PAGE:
Initially this may be more difficult to arrange than other payment methods because a bad credit score may have some landlords hesitant to trust that a resident will be able to maintain a bank account with a balance sufficient to cover the cost of living. By demonstrating consistent income and an adequate bank account balance, you can help the landlord overcome these doubts.
5. Get a letter of recommendation.
Another option for those who don’t know how to get an apartment rental with bad credit is to ask your previous landlord to write a letter of recommendation to use in future rental applications. A leasing agent may be more willing to offer forgiveness of your credit indiscretions in the event that your rent payments were always on time in the past. Letters of recommendation are not limited to landlords, as having those whom you have had a financial relationship with in the past vouch for you can also be advantageous. This includes the likes of your bank lenders or even former employers.
With letters of recommendation, it is important to remember that you are volunteering this information and that at the time of passing the information over, your potential landlord may not have checked your credit score yet. Because it is required that landlords receive your permission to check your credit, that will be your indicator as to when to get your letter together. In the letter you can provide context to your bad credit score, so use that opportunity to tell your landlord what happened and more importantly discuss the changes you have made to improve your finances.
6. Consider a co-signer with good credit.
Just like purchasing a car with poor credit, you may need to get a co-signer to rent an apartment. Because leases are not reflected on credit scores, co-signing an apartment lease will not damage your co-signer’s credit score like an auto loan would, but if you fail to pay your rent, the co-signer agrees to take responsibility for paying for it themselves.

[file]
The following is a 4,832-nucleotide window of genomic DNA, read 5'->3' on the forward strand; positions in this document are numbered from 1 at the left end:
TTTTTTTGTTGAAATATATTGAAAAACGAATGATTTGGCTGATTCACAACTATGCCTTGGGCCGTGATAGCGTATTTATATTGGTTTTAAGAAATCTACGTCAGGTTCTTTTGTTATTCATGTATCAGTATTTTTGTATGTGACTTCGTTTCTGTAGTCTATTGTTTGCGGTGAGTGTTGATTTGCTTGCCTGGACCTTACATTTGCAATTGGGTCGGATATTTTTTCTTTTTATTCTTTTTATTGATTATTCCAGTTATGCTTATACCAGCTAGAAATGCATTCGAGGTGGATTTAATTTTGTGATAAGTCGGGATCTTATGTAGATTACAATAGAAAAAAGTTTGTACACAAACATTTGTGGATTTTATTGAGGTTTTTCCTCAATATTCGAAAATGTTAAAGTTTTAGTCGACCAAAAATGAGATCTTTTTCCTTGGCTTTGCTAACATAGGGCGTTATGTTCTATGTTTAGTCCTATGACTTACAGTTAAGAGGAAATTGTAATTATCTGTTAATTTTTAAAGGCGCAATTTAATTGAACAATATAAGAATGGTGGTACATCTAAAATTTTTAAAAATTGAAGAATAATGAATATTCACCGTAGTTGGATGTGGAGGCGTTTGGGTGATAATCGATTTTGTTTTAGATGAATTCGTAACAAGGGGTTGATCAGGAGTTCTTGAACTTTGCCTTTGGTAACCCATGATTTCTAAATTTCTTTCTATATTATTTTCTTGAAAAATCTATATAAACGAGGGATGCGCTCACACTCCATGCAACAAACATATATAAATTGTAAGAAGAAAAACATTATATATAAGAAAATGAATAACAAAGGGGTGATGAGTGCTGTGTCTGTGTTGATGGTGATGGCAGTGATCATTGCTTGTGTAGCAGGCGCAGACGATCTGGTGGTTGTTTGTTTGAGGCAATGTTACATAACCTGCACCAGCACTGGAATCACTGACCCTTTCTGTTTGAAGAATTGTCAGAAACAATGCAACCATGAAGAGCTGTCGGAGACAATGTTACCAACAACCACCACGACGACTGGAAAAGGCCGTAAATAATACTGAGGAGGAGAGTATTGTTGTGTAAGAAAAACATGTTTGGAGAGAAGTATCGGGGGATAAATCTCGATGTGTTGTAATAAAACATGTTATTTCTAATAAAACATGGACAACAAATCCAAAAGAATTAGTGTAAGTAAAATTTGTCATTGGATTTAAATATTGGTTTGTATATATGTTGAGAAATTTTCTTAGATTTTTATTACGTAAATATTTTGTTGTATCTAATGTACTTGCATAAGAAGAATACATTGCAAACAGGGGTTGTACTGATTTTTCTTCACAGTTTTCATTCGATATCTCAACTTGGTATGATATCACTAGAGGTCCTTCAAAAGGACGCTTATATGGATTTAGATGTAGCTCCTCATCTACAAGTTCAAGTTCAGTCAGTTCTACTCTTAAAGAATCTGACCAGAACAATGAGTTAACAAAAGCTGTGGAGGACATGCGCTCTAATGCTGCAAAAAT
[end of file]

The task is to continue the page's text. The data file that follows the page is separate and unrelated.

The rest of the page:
In joining on as a co-signer there are certain requirements, as the co-signing party must have good credit themselves to be approved. Other requirements include the ability to prove income and maintaining steady income. For those interested in getting an apartment but who lack proof of income or are younger (like recent college graduates) and need more time for building their credit score, co-signers may be suggested as a means of qualifying for apartment rental.
7. Avoid a credit check entirely.
Larger apartment complexes are more likely to require a credit check, so you might want to consider renting from a private owner, or renting a room or apartment in a private home. Check local newspapers or even Craig’s List for apartments in smaller buildings, as there is a greater chance that they will be rented out by a single owner who is more likely to rent without checking your credit score.
How to Rent a Private Apartment with Bad Credit
Finding a private apartment can even be as simple as scoping out an area in person, as some people advertise places for rent right outside of their homes. Following up with the homeowner could provide you with a better understanding of the rental criteria and presents the opportunity to rent without requiring a credit check. Sometimes real estate agents can also be of assistance, as homeowners will occasionally hire them to aid in renting out their homes.
Can You Still Get an Apartment with Bad Credit?
To the relief of many, the answer is yes, you can still get an apartment with bad credit! Use the tips above to help you navigate how to rent with a poor credit score today.